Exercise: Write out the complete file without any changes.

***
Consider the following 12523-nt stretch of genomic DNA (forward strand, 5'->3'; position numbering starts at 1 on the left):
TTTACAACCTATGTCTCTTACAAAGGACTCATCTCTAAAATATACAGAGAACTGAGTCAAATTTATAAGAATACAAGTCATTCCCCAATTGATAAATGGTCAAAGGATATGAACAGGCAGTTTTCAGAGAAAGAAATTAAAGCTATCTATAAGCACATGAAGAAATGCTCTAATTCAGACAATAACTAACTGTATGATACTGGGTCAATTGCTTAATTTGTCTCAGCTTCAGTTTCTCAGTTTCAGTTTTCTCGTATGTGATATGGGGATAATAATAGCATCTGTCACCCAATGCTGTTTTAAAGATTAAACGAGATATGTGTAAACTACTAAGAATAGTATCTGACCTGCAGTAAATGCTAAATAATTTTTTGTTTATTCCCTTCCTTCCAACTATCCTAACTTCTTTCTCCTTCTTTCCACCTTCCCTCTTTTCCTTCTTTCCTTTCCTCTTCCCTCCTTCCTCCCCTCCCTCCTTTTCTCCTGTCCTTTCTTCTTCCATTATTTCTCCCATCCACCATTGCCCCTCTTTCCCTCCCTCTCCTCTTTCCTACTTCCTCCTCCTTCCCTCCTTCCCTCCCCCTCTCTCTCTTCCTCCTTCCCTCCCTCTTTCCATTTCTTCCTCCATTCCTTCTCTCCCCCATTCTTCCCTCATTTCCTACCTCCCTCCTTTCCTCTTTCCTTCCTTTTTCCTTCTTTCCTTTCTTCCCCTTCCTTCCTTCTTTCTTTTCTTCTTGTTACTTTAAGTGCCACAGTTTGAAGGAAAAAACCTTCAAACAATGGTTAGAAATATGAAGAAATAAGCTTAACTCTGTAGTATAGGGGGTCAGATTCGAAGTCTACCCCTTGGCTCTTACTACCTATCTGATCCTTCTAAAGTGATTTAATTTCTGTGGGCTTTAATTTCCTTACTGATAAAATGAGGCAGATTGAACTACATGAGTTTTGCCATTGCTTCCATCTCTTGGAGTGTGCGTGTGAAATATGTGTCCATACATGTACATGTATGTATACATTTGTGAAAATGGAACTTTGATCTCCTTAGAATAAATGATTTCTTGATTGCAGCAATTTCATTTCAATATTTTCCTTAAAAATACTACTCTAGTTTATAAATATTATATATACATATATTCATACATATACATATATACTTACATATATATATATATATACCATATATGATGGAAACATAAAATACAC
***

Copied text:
Consider the following 12523-nt stretch of genomic DNA (forward strand, 5'->3'; position numbering starts at 1 on the left):
TTTACAACCTATGTCTCTTACAAAGGACTCATCTCTAAAATATACAGAGAACTGAGTCAAATTTATAAGAATACAAGTCATTCCCCAATTGATAAATGGTCAAAGGATATGAACAGGCAGTTTTCAGAGAAAGAAATTAAAGCTATCTATAAGCACATGAAGAAATGCTCTAATTCAGACAATAACTAACTGTATGATACTGGGTCAATTGCTTAATTTGTCTCAGCTTCAGTTTCTCAGTTTCAGTTTTCTCGTATGTGATATGGGGATAATAATAGCATCTGTCACCCAATGCTGTTTTAAAGATTAAACGAGATATGTGTAAACTACTAAGAATAGTATCTGACCTGCAGTAAATGCTAAATAATTTTTTGTTTATTCCCTTCCTTCCAACTATCCTAACTTCTTTCTCCTTCTTTCCACCTTCCCTCTTTTCCTTCTTTCCTTTCCTCTTCCCTCCTTCCTCCCCTCCCTCCTTTTCTCCTGTCCTTTCTTCTTCCATTATTTCTCCCATCCACCATTGCCCCTCTTTCCCTCCCTCTCCTCTTTCCTACTTCCTCCTCCTTCCCTCCTTCCCTCCCCCTCTCTCTCTTCCTCCTTCCCTCCCTCTTTCCATTTCTTCCTCCATTCCTTCTCTCCCCCATTCTTCCCTCATTTCCTACCTCCCTCCTTTCCTCTTTCCTTCCTTTTTCCTTCTTTCCTTTCTTCCCCTTCCTTCCTTCTTTCTTTTCTTCTTGTTACTTTAAGTGCCACAGTTTGAAGGAAAAAACCTTCAAACAATGGTTAGAAATATGAAGAAATAAGCTTAACTCTGTAGTATAGGGGGTCAGATTCGAAGTCTACCCCTTGGCTCTTACTACCTATCTGATCCTTCTAAAGTGATTTAATTTCTGTGGGCTTTAATTTCCTTACTGATAAAATGAGGCAGATTGAACTACATGAGTTTTGCCATTGCTTCCATCTCTTGGAGTGTGCGTGTGAAATATGTGTCCATACATGTACATGTATGTATACATTTGTGAAAATGGAACTTTGATCTCCTTAGAATAAATGATTTCTTGATTGCAGCAATTTCATTTCAATATTTTCCTTAAAAATACTACTCTAGTTTATAAATATTATATATACATATATTCATACATATACATATATACTTACATATATATATATATATACCATATATGATGGAAACATAAAATACAC